For the first time in the university’s history, annual new awards for research conducted at the University of North Carolina at Chapel Hill have exceeded the $1 billion mark. The record amount in new grants, contracts and awards received in the fiscal year that concluded June 30 comes largely from sources outside of North Carolina primarily from federal research agencies, industry and nonprofit organizations.
Overall, the University received more than $1.048 billion in new research awards in FY20. Funding from these awards is used by faculty experts, staff and students to conduct research projects and experiments for external sponsors. Research at Carolina drives discoveries, innovation and breakthroughs in everything from cancer research, to clean water, to criminal justice reform, to treatments for COVID-19.
“No single source accounts for our remarkable success this year,” said Vice Chancellor for Research Terry Magnuson. “We saw growth in our research funding from almost all sponsor sources and within most of our schools, the College of Arts & Sciences, and centers and institutes. Despite the challenges in the last quarter with ramping down on-campus research, we grew across the board, and this is a tribute to the talent and hard work of our faculty, staff and students.”
Funding from federal sources accounted for 69% of all research awards in FY20. Top sponsors of research at Carolina included the National Institutes of Health ($523 million), the National Science Foundation ($53 million), the Department of Health and Human Services ($44 million) and the Department of Defense ($18 million).
Among the examples of large, collaborative projects funded during FY20 were a $51.7 million award from the NIH National Institute of Arthritis and Musculoskeletal and Skin Diseases to develop a new center for back pain research and a $20 million NSF award to UNC-Chapel Hill’s Renaissance Computing Institute to build a platform called FABRIC that will provide a testbed for the next generation of internet technology, reimagining how data can be stored, computed, and moved through shared infrastructure.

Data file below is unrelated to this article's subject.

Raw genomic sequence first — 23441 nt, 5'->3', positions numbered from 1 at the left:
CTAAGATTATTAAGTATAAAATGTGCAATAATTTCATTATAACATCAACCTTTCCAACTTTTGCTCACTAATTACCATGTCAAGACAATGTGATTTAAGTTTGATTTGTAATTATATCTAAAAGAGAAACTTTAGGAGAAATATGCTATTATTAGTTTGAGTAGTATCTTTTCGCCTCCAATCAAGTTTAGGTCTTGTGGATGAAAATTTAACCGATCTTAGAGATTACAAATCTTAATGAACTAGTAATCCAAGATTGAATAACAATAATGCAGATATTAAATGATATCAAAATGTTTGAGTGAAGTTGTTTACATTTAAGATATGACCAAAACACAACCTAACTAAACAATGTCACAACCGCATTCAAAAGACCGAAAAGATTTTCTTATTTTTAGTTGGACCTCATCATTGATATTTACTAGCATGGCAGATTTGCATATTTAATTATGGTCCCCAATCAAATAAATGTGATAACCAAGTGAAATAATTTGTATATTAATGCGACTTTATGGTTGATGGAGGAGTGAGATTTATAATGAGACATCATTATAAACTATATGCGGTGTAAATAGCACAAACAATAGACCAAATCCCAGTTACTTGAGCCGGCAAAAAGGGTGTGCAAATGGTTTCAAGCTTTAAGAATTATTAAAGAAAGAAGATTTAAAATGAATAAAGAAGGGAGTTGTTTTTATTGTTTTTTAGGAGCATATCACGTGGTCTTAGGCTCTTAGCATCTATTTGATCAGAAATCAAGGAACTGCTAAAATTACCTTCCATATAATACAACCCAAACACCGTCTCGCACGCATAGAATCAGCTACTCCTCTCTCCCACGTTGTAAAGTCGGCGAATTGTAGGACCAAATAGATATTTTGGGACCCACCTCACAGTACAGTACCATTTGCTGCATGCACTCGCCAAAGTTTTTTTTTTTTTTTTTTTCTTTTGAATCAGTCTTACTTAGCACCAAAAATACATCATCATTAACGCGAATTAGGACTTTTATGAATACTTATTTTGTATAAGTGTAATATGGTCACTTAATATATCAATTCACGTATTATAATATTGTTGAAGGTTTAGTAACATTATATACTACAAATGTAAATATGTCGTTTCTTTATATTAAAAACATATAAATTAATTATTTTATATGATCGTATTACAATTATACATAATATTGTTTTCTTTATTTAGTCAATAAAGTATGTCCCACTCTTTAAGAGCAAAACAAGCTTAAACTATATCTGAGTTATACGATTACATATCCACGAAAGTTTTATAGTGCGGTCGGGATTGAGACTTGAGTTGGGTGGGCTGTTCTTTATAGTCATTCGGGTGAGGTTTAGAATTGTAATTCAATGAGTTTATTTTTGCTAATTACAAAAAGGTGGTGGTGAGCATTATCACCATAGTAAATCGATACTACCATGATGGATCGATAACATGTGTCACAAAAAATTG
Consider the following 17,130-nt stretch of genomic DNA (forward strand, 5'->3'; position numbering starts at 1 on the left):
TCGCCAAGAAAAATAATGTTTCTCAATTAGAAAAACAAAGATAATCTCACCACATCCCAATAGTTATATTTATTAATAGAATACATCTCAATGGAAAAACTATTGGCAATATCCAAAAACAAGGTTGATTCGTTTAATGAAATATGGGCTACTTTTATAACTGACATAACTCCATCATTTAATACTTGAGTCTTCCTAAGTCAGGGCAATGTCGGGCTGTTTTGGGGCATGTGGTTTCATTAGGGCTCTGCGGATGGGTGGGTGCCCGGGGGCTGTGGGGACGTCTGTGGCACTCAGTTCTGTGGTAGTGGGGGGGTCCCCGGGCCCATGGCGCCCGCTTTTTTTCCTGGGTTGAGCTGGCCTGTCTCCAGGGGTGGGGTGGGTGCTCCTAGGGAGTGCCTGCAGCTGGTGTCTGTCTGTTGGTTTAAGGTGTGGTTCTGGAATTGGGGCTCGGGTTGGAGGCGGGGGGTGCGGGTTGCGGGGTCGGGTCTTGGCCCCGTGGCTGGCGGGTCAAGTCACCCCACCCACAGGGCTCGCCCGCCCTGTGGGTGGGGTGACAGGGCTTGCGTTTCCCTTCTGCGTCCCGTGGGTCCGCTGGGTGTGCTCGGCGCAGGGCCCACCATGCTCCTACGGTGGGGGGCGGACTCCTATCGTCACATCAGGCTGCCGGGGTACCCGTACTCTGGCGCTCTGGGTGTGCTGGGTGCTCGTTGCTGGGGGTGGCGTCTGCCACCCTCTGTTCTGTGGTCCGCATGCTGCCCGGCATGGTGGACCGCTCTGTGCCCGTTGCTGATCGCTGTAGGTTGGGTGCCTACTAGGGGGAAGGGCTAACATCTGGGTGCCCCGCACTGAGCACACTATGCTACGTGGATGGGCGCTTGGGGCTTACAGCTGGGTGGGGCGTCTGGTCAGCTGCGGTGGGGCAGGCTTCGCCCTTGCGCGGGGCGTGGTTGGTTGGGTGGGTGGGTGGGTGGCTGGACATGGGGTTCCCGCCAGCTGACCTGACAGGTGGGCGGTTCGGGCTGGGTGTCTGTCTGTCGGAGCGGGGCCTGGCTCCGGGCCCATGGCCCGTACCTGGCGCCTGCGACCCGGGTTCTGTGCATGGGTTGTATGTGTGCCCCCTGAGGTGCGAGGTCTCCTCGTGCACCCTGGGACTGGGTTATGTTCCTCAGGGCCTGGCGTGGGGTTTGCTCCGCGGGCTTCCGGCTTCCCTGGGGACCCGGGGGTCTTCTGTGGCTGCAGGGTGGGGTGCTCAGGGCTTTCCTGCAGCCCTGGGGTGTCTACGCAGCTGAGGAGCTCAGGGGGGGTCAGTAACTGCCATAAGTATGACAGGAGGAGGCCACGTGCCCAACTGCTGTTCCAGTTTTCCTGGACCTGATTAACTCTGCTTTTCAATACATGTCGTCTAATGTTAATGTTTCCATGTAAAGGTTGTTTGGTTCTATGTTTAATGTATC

The University’s expertise in a broad range of health, social, and environmental sciences makes its research attractive to many external funding agencies and suits it for the study of all angles of infectious diseases. Amid the COVID-19 pandemic, Carolina’s researchers, scientists and students have prioritized the discovery of solutions to this global health crisis, putting Carolina on a continued track for growth during the current fiscal year.
“While we did receive some funding toward the end of the year for our response to the novel coronavirus and its impact, the majority of our growth came from traditional research,” said Magnuson. “However, we are on track to bring in another $60-80 million in funding for our work in many areas related to the COVID-19 pandemic this year.”
Research at Carolina employs over 10,000 North Carolinians in projects that touch all 100 counties. As most research funding comes from outside of the state, it represents new revenue for North Carolina’s gross state product, and spending on research supports over 4,000 businesses across the state.
The most common measurements of research activity in universities are research awards and research expenditures. Awards represent new research grants and contracts a university receives over the course of a fiscal year. They are an important forward-looking measure of the health of a research institution because they often represent multi-year projects that will continue into future years. Research expenditures are an after-the-fact measure of actual research spending that occurred in prior years. Expenditures often take a year or more to be calculated and published nationally. The University’s research expenditures first exceeded $1 billion in FY16 research awards measured $847 million that year. Carolina’s success in research awards in FY20 could forecast an even greater volume of research expenditures in future years.
For more information on research awards, expenditures and historical trends, visit the Research Funding page on the UNC Research website.